Congolese Cuisine

Posted: March 17, 2013 in Congo

By Natalie Bush

For this week, I wanted to stay away from politics, war and current events. Instead, I decided to focus more on the culture of Congo, specifically the cuisine. While Congolese cuisine widely differs from region to region, the majority of their food reflects the indigenous culture.

One staple is called cassava. Cassava is a plant known for its edible root. The root is full of carbohydrates and provides the third-largest source of food in the tropics (Wikipedia). Nigeria is the world’s largest producer of cassava. While cassava is rich in carbohydrates, it lacks protein. Those who have tasted the root classify it as sweet or bitter depending on how it is prepared prior to consumption. The leaves of the plant are often mixed with rice and beans.

Frequently, a Congolese meal consists of a starch ingredient, such as cassava, along with vegetables and occasionally meat. The meal is typically a stew with the sides and main dish all mixed together.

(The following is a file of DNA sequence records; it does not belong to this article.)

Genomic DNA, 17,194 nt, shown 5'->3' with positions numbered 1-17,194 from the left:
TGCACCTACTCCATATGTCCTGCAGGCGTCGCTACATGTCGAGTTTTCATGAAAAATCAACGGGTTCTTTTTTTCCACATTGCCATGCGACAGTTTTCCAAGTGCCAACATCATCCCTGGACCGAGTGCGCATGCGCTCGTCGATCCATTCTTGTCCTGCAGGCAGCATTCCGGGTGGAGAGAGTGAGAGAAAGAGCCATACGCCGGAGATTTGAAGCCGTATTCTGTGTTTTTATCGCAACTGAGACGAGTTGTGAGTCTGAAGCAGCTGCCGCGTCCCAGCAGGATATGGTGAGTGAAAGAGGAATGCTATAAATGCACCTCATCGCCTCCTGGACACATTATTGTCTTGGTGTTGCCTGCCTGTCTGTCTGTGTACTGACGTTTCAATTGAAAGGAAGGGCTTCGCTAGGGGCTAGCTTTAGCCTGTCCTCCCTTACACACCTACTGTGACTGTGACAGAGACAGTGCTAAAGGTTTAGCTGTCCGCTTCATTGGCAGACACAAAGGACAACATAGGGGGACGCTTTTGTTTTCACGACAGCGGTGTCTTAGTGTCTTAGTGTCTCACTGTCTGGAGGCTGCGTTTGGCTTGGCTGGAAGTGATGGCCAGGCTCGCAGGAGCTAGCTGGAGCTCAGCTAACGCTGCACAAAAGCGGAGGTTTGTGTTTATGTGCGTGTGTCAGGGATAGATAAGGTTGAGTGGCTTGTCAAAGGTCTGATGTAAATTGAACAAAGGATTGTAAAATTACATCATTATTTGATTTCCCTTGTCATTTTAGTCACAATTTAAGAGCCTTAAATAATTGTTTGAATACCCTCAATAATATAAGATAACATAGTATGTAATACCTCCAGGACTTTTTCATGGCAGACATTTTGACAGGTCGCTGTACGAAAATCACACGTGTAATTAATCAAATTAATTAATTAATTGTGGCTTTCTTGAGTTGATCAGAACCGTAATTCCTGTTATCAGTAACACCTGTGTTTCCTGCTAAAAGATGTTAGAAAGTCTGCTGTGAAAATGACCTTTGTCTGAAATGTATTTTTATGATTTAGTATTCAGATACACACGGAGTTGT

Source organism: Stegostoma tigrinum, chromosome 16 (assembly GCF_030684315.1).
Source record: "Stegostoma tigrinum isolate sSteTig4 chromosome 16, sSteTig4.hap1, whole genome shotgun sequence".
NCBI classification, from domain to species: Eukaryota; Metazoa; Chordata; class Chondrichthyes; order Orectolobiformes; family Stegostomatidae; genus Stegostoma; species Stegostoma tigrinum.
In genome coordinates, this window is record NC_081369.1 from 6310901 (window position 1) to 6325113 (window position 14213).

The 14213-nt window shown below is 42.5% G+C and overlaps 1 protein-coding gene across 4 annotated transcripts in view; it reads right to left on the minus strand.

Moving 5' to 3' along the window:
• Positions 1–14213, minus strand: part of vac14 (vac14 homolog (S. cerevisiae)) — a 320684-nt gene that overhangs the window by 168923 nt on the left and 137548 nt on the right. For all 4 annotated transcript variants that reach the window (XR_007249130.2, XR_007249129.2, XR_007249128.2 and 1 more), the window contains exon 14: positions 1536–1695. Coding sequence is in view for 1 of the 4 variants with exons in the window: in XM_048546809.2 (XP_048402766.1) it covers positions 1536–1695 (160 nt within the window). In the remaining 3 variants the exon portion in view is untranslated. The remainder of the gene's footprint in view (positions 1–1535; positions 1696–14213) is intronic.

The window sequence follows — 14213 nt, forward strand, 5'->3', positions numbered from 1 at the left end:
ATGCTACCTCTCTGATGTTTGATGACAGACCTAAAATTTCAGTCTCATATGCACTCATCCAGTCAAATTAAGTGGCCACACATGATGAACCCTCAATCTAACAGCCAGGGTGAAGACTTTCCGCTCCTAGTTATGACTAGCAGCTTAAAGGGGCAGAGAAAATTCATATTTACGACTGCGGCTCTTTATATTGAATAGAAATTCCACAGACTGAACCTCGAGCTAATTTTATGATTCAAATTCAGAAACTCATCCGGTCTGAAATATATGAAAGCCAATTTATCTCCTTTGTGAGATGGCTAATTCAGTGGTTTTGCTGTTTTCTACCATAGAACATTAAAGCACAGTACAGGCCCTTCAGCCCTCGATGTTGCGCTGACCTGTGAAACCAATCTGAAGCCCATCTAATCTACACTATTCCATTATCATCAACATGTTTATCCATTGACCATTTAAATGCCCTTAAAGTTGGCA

One interesting piece of information I found is the lack of meat Congolese cuisine uses. The act of being a vegetarian is unknown in Congo, yet most meals are eaten without meat due the high price of meat. (Wikipedia).  When meat is consumed, goat is the most widely eaten meat.

I also read sometimes insects are consumed. Most commonly are grasshoppers and caterpillars. Both insects are noted to have a nutty flavor (Wikipedia).

A patch of cassava plants growing in the DRC

A patch of cassava plants growing in the DRC

The leaves of a cassava plant

The leaves of a cassava plant

The root of a cassava plant

The root of a cassava plant

The inside of a cassava root

The inside of a cassava root

Sources:

Wikipedia, Cassava

Wikipedia, Congolese Cuisine 

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